If you haven't been watching MLW Fusion, the one-hour weekly program on beIN Sports produced by Court Bauer's revived Major League Wrestling promotion, you are missing out on a show that is likely to earn a spot on my Wrestling Observer Newsletter awards ballot. And even if you don't have beIN Sports on your cable or satellite package, you can watch the shows for free (as of now) via MLW's YouTube page.
They also have the MLW World Heavyweight Title tournament final with Shane Strickland vs. Matt Riddle posted, which I have embedded below.
Riddle might be WWE-bound, as he has disappeared from the MLW roster page. The blackballing of Riddle by WWE and New Japan because of positive piss tests for cannabis from his UFC days is beyond ridiculous on several levels, but there is nothing like perceived competition to prompt WWE to change its standards.
Notice how many of the wrestlers from EVOLVE 55 (the show from the tweet embedded below) ended up in NXT, especially after EVOLVE/WWN landed what looked at the time like a lucrative distribution deal with the ill-fated FloSlam streaming service in late 2016. And that was with WWE actually owning a piece of FloSports.
Major League Wrestling has done more to get over its talent in 10 weeks of Fusion than WWE has with its main roster in the past year. Though it should be noted that WWE intentionally undermines almost all of its wrestlers to keep anything or anyone from getting over too much, lest a wrestler actually gain some negotiating leverage or be able to provide value to would-be competitors.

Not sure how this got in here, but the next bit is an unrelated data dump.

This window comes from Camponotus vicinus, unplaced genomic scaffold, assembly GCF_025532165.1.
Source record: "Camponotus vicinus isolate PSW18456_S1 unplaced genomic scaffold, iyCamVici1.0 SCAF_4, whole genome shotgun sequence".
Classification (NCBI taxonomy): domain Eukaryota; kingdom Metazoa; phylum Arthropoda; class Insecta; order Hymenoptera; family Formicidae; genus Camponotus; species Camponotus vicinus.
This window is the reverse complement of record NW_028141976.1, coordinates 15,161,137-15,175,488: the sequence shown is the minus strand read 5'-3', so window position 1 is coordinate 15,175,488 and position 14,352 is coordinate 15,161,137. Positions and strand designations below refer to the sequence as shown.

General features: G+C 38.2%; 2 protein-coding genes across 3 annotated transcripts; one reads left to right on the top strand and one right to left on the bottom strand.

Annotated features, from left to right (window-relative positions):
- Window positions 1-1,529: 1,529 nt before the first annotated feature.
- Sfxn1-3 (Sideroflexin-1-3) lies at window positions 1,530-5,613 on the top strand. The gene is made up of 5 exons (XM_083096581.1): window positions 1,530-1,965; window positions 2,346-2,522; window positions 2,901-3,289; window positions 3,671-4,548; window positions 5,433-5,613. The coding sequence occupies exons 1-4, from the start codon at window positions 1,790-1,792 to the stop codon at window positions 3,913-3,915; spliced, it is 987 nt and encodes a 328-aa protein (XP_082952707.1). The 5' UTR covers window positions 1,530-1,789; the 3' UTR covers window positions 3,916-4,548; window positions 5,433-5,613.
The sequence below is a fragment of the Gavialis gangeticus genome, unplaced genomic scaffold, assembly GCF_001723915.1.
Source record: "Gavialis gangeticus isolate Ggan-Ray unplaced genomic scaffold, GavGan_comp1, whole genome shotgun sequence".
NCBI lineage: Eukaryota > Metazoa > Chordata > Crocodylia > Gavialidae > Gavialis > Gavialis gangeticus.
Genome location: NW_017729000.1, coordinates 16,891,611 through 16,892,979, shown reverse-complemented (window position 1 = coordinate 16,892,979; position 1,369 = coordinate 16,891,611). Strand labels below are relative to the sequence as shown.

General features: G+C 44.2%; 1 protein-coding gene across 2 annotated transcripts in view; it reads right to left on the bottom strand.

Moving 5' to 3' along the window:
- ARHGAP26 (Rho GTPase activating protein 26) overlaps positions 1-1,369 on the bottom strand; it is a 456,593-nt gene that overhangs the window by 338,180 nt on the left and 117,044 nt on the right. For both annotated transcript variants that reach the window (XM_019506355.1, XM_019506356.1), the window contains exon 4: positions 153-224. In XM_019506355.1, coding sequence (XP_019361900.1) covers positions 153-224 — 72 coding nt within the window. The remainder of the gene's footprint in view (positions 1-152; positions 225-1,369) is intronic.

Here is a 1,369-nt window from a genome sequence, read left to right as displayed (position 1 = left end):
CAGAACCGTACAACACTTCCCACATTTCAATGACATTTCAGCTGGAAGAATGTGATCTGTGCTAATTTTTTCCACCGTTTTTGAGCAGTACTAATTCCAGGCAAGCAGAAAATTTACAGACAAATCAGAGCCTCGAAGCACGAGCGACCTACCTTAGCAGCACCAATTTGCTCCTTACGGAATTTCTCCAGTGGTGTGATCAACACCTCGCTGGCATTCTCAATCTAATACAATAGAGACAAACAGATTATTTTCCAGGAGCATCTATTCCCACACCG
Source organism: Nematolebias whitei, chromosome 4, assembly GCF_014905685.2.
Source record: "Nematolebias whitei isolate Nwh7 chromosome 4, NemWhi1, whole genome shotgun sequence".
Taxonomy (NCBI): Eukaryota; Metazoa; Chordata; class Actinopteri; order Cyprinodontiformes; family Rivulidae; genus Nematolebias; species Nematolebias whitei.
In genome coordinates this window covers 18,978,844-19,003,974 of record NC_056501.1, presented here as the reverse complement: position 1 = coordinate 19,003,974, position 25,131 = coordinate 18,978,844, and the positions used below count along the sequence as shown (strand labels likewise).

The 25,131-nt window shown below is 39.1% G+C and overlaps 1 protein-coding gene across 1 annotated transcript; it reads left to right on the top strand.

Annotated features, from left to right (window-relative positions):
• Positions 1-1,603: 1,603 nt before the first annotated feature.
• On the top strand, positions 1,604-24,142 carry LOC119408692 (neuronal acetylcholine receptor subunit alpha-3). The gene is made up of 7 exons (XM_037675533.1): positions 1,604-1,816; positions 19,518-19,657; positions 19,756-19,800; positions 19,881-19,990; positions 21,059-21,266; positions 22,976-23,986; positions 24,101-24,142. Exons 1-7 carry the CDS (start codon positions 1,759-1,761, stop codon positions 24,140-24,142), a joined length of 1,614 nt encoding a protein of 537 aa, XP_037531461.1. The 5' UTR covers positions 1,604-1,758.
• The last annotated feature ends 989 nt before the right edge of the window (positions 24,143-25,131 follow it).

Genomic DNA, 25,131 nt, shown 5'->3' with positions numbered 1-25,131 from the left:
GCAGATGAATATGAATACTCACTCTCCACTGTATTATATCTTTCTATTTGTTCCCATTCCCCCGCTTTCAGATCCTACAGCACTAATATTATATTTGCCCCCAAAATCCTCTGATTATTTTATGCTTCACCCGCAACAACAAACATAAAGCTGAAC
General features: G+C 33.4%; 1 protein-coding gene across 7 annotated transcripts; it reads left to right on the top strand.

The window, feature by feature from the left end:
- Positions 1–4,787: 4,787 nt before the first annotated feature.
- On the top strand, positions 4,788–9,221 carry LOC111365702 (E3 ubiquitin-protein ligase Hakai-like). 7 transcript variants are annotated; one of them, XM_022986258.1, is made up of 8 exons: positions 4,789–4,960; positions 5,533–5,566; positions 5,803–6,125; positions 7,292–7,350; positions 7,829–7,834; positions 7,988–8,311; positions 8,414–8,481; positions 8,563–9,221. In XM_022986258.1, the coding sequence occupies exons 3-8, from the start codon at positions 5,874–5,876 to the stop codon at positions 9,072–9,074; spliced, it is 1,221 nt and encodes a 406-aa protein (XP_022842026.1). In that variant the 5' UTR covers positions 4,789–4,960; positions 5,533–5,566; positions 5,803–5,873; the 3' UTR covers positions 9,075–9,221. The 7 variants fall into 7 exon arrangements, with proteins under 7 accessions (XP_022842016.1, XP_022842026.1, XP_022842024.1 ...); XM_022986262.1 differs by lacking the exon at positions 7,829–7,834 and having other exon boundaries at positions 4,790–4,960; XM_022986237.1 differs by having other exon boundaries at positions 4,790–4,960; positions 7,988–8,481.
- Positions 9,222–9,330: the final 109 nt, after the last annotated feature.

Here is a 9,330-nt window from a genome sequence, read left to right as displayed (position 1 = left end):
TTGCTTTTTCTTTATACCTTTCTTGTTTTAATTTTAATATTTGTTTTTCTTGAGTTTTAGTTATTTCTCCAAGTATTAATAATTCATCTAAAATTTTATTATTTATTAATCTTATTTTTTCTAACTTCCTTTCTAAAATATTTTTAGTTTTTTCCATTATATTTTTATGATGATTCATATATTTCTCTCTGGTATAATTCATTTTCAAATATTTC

The real wild card (not Jeff Hawkins) in this whole thing is Bryan Danielson, better known to some as Daniel Bryan in WWE. It had sounded like a foregone conclusion that Danielson would re-sign with WWE after the company finally cleared him to return to in-ring competition. I had my doubts, but people who know things had strongly hinted that Danielson would re-up with WWE.
But unless things have changed drastically since last word, Danielson remains a pending unrestricted free agent slated to hit the open market by early September 2018. WWE can offer Danielson more money than anyone else between the dirty Saudi propaganda cash and the forthcoming huge TV bucks from FOX and NBC Universal. But it might not matter.
If there is anyone in WWE who wouldn't necessarily be swayed by money, from all indications it's Danielson. And as early September creeps closer and closer, it will be interesting to see how WWE handles Danielson if he declines to sign a new contract.
But perhaps the door might be open for Danielson to work out a Chris Jericho/Rey Mysterio Jr. style short-term non-exclusive deal, performing as a true independent contractor who picks his spots and isn't prevented from working for anyone else.
If that is all Danielson is willing to accept, it will be interesting to see if WWE goes for it. That would prevent Danielson from signing an Omega or Michael Elgin style contract with New Japan while freelancing across North America and Europe. But does WWE want to set that precedent?
See any mistakes, omissions, or needed corrections? Please let me know: @LouPickney